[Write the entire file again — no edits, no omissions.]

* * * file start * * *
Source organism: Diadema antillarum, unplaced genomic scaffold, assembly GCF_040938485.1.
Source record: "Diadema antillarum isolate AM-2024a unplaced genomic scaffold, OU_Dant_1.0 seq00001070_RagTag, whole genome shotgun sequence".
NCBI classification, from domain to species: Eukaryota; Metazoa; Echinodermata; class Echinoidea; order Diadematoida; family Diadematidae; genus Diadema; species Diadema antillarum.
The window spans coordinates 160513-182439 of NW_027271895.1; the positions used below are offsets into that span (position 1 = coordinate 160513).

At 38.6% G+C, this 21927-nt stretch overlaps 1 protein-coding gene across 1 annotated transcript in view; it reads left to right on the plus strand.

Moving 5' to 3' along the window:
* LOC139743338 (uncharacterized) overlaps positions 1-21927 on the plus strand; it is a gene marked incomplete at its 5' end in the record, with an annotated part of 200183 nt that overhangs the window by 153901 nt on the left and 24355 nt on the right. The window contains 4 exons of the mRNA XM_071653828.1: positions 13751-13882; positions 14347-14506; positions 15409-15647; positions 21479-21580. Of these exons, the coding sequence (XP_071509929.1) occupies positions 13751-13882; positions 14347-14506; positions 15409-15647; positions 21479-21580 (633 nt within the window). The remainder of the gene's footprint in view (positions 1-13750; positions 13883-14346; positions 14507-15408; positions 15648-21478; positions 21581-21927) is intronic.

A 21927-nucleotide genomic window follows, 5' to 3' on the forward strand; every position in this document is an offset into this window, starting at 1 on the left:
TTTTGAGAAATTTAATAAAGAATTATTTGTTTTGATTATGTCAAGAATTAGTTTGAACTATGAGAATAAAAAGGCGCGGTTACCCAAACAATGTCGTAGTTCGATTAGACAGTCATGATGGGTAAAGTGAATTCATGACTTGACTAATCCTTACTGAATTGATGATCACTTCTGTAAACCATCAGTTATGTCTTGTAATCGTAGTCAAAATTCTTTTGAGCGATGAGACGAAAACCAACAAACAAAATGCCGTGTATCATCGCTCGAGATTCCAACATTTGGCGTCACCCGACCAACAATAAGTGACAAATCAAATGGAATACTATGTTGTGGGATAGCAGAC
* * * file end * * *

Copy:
Source organism: Diadema antillarum, unplaced genomic scaffold, assembly GCF_040938485.1.
Source record: "Diadema antillarum isolate AM-2024a unplaced genomic scaffold, OU_Dant_1.0 seq00001070_RagTag, whole genome shotgun sequence".
NCBI classification, from domain to species: Eukaryota; Metazoa; Echinodermata; class Echinoidea; order Diadematoida; family Diadematidae; genus Diadema; species Diadema antillarum.
The window spans coordinates 160513-182439 of NW_027271895.1; the positions used below are offsets into that span (position 1 = coordinate 160513).

At 38.6% G+C, this 21927-nt stretch overlaps 1 protein-coding gene across 1 annotated transcript in view; it reads left to right on the plus strand.

Moving 5' to 3' along the window:
* LOC139743338 (uncharacterized) overlaps positions 1-21927 on the plus strand; it is a gene marked incomplete at its 5' end in the record, with an annotated part of 200183 nt that overhangs the window by 153901 nt on the left and 24355 nt on the right. The window contains 4 exons of the mRNA XM_071653828.1: positions 13751-13882; positions 14347-14506; positions 15409-15647; positions 21479-21580. Of these exons, the coding sequence (XP_071509929.1) occupies positions 13751-13882; positions 14347-14506; positions 15409-15647; positions 21479-21580 (633 nt within the window). The remainder of the gene's footprint in view (positions 1-13750; positions 13883-14346; positions 14507-15408; positions 15648-21478; positions 21581-21927) is intronic.

A 21927-nucleotide genomic window follows, 5' to 3' on the forward strand; every position in this document is an offset into this window, starting at 1 on the left:
TTTTGAGAAATTTAATAAAGAATTATTTGTTTTGATTATGTCAAGAATTAGTTTGAACTATGAGAATAAAAAGGCGCGGTTACCCAAACAATGTCGTAGTTCGATTAGACAGTCATGATGGGTAAAGTGAATTCATGACTTGACTAATCCTTACTGAATTGATGATCACTTCTGTAAACCATCAGTTATGTCTTGTAATCGTAGTCAAAATTCTTTTGAGCGATGAGACGAAAACCAACAAACAAAATGCCGTGTATCATCGCTCGAGATTCCAACATTTGGCGTCACCCGACCAACAATAAGTGACAAATCAAATGGAATACTATGTTGTGGGATAGCAGAC